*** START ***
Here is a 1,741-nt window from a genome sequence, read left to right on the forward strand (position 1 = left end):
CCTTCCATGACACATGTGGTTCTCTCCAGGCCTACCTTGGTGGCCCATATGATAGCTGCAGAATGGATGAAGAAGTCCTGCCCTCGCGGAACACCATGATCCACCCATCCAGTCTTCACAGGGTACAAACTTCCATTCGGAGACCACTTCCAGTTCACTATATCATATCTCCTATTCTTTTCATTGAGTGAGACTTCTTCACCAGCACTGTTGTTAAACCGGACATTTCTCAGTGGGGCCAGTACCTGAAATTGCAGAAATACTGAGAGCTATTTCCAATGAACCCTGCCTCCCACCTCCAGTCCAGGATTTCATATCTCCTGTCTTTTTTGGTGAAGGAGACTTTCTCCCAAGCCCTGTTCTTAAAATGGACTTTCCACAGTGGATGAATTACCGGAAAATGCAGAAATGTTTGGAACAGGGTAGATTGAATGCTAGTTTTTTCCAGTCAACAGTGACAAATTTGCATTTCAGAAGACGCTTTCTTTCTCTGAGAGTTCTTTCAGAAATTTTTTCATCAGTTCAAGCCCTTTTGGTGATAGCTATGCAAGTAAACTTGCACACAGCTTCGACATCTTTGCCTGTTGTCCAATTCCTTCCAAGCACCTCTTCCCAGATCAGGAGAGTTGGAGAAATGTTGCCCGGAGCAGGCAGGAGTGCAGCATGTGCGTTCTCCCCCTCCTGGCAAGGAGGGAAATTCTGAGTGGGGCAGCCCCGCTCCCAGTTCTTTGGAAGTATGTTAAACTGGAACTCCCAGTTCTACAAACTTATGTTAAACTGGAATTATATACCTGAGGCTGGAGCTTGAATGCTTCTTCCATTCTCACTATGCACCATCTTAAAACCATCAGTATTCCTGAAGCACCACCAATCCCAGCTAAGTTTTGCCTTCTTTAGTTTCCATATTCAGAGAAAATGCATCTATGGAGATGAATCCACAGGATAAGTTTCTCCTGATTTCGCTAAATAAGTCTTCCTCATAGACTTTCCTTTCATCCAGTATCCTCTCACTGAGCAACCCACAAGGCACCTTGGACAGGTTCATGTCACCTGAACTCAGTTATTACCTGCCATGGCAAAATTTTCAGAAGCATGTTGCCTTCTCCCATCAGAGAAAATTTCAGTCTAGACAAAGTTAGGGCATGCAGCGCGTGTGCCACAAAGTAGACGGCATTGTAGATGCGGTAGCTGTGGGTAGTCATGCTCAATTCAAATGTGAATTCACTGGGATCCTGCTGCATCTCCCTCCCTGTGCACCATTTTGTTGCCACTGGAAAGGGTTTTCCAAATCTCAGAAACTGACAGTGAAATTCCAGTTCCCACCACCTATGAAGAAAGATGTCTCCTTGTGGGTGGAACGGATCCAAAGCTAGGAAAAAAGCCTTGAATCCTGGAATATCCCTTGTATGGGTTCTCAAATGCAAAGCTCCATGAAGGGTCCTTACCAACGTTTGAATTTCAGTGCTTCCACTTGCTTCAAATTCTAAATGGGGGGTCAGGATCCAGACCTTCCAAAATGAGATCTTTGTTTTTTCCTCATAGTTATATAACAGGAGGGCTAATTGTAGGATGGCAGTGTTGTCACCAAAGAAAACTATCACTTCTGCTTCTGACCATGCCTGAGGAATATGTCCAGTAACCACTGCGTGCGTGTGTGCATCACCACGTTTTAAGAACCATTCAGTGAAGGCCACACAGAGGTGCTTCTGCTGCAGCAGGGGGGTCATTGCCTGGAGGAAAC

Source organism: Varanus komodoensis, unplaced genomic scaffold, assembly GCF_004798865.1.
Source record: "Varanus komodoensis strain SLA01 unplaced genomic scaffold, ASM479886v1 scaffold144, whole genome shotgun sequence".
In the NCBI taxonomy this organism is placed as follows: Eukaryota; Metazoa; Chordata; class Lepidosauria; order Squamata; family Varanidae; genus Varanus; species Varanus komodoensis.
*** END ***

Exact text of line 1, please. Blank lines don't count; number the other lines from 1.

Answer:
Here is a 1,741-nt window from a genome sequence, read left to right on the forward strand (position 1 = left end):